Staying Warm and Dry on the Plains

European settlers built squat, square structures out of wood with dirt floors and rectangular openings for doors, windows. They cut a hole in the roof for a chimney.  These cabins were familiar and deemed sufficient to keep enough of the cold and wet out to make life bearable.  Settlers considered the Native Peoples’ dwellings to be less civilized, but what they didn’t realize is that the tipi is a resourceful and innovative dwelling.    

Native peoples constructed their homes by tying together three poles to form a tripod base.  These support poles stood upright and were held together with animal skins in an oval. This egg-like shape made the tipi sturdy, and when the wide back end faced the winds, the tipi could withstand gale-force gusts.

Instead of a chimney, the tipi’s smoke hole had flaps that didn’t open or close around the support poles.  This means that the top opening around those poles would be completely closed for rainstorms, keeping water away from the inhabitants.  Also, when the smoke hole faced downwind, it provided draft for the fire and vented smoke outside the dwelling.  European chimneys’ design meant that wind often pushed smoke and soot back into cabins and made lighting or maintain a fire difficult in strong wind.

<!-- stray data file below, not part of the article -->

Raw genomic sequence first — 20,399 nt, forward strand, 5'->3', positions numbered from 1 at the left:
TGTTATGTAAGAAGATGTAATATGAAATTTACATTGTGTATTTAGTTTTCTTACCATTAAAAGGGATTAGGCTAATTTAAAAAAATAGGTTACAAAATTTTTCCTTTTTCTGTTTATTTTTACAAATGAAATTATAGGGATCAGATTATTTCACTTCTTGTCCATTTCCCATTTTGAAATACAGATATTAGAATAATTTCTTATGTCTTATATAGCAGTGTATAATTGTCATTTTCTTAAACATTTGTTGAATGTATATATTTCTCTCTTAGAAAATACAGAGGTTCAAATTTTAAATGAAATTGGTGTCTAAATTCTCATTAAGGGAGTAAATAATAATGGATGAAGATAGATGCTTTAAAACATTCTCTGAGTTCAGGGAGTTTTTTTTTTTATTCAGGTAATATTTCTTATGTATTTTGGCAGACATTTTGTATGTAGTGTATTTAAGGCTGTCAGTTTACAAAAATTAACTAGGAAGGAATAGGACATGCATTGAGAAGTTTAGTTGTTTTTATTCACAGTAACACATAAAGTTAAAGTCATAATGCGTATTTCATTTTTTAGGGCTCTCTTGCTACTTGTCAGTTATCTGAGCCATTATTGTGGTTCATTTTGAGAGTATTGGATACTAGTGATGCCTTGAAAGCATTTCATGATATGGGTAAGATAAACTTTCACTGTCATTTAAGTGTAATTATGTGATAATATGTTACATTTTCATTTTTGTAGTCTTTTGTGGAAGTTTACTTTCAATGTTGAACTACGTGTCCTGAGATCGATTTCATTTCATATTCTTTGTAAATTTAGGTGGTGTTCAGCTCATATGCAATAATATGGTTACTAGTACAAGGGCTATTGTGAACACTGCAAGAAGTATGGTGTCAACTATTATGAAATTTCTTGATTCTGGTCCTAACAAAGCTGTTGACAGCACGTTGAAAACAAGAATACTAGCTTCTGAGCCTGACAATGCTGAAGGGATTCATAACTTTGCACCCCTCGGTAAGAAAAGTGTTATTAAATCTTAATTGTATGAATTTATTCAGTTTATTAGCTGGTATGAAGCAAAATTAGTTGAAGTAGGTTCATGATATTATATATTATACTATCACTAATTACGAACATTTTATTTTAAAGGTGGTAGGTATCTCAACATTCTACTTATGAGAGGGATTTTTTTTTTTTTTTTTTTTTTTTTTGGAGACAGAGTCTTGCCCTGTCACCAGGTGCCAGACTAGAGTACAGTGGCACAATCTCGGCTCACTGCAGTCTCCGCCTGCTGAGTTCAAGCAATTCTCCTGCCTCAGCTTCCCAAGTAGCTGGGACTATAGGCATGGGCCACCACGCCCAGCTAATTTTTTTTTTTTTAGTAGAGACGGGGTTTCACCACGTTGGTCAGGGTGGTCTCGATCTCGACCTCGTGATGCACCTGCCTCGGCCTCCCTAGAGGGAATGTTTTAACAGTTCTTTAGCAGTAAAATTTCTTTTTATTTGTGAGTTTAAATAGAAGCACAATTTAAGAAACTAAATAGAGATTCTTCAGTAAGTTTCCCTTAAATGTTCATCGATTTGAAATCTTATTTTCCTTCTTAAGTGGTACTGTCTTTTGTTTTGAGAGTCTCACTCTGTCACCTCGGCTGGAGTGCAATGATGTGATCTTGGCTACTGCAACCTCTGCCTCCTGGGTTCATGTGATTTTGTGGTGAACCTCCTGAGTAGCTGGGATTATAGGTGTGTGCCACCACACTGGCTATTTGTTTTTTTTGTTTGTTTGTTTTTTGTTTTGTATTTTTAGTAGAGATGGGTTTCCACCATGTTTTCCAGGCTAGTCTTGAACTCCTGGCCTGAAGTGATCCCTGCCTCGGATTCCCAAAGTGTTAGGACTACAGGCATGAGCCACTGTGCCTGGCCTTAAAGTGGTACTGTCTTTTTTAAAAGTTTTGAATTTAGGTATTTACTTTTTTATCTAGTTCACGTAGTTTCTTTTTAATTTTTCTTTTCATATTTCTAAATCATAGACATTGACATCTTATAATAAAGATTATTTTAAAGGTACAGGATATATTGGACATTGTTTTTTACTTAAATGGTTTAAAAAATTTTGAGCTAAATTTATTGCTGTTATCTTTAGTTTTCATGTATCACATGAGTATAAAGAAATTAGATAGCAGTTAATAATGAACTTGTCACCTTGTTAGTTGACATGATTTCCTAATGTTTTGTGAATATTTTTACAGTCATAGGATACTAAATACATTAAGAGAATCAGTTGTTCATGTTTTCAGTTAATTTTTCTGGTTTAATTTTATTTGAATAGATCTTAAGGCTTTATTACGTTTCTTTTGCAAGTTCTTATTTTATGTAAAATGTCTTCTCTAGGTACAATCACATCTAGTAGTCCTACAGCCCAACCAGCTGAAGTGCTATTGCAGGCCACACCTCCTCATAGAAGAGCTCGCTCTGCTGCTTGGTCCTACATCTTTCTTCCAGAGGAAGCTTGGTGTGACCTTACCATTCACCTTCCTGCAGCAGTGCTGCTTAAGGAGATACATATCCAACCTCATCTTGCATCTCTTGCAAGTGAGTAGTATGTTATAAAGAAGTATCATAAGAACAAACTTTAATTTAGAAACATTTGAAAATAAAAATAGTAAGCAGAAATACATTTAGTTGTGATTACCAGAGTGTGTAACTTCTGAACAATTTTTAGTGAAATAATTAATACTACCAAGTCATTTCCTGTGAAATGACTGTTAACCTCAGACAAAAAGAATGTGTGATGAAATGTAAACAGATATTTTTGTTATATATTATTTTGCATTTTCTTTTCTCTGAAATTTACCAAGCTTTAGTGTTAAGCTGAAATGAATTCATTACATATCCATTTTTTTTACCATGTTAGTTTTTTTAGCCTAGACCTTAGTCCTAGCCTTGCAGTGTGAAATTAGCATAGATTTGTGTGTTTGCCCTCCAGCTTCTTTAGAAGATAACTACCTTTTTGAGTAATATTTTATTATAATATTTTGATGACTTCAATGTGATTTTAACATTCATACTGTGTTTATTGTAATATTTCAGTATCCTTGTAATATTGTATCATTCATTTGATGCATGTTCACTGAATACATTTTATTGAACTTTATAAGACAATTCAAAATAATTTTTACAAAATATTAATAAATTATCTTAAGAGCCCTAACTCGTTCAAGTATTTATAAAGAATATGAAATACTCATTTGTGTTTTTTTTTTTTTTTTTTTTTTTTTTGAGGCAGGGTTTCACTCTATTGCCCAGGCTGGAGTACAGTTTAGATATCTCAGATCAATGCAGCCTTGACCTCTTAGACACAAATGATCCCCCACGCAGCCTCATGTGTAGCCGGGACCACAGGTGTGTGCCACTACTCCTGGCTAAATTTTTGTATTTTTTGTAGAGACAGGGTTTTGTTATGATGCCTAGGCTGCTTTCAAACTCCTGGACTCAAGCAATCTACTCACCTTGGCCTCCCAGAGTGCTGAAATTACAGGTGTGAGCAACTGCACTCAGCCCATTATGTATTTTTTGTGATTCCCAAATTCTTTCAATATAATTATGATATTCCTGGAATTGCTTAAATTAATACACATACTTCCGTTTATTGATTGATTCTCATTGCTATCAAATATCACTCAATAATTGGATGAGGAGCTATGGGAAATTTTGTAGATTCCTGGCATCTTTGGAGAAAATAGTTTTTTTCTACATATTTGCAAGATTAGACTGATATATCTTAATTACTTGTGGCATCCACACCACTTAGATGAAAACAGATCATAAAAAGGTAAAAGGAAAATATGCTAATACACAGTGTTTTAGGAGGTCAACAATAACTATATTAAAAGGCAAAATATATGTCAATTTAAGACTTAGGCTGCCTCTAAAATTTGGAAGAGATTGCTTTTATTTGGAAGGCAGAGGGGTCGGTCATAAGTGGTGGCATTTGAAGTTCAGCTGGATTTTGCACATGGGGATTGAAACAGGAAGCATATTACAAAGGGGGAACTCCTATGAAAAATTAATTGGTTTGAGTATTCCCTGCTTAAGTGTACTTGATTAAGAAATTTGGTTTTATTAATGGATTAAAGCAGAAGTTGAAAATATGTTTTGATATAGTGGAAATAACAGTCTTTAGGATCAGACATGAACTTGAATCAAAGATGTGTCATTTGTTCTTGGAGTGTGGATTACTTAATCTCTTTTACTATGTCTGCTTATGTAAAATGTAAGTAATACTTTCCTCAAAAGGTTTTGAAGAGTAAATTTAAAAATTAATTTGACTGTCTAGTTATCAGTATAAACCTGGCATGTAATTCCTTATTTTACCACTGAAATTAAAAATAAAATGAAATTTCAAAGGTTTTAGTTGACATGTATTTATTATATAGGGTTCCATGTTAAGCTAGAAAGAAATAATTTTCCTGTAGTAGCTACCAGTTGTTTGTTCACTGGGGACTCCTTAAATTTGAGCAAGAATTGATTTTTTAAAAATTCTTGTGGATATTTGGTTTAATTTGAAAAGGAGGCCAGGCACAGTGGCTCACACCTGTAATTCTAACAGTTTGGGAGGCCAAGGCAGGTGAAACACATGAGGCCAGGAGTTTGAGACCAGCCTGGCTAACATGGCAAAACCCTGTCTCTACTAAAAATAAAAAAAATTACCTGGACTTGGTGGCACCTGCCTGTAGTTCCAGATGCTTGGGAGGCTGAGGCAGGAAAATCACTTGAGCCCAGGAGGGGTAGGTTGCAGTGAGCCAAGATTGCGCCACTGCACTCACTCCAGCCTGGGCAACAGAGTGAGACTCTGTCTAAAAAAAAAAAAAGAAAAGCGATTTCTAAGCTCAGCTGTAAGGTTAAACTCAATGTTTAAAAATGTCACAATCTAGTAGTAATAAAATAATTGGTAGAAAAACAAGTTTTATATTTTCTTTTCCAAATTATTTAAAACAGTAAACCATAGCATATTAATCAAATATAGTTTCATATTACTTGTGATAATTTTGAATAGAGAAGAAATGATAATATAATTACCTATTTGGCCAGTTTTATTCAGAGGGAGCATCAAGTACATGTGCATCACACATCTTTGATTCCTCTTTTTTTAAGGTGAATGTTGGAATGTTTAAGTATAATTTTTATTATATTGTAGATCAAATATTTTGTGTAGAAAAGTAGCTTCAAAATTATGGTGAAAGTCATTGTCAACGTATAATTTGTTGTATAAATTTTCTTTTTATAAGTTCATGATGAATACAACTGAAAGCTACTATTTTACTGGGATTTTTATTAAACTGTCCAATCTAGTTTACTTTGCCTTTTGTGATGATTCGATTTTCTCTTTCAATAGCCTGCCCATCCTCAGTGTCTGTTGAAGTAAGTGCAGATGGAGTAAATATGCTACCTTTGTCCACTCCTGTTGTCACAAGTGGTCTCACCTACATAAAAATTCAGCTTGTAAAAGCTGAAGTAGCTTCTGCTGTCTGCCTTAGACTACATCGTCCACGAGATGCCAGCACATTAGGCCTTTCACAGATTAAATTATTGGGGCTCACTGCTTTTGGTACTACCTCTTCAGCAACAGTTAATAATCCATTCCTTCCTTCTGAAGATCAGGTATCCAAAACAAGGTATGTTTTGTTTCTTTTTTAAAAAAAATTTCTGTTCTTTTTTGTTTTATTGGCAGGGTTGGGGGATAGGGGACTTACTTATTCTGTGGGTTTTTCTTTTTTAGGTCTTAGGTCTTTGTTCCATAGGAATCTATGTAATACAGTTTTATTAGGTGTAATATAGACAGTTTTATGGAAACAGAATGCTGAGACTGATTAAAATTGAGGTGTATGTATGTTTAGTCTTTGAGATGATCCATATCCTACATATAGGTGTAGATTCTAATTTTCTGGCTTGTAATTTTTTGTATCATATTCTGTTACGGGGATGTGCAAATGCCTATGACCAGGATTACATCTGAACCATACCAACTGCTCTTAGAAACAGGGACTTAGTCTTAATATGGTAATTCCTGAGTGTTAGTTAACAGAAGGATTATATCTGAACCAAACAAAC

Even though tipis were made from animal skins, they kept their inhabitants very dry.  Tipis generally had two layers, the outer skins blocked the wind and kept moisture condensation away from the living space. Another skin, or dew cloth, lined the interior of the dwelling and was pegged to the ground.  This meant that air could run up the sides of the tipi and out the smoke hole and provided a layer of insulation that kept the interior warm in the winter and cool in the summer.

Thus the tipi was an efficient and elegant solution to life on the Western Plains.

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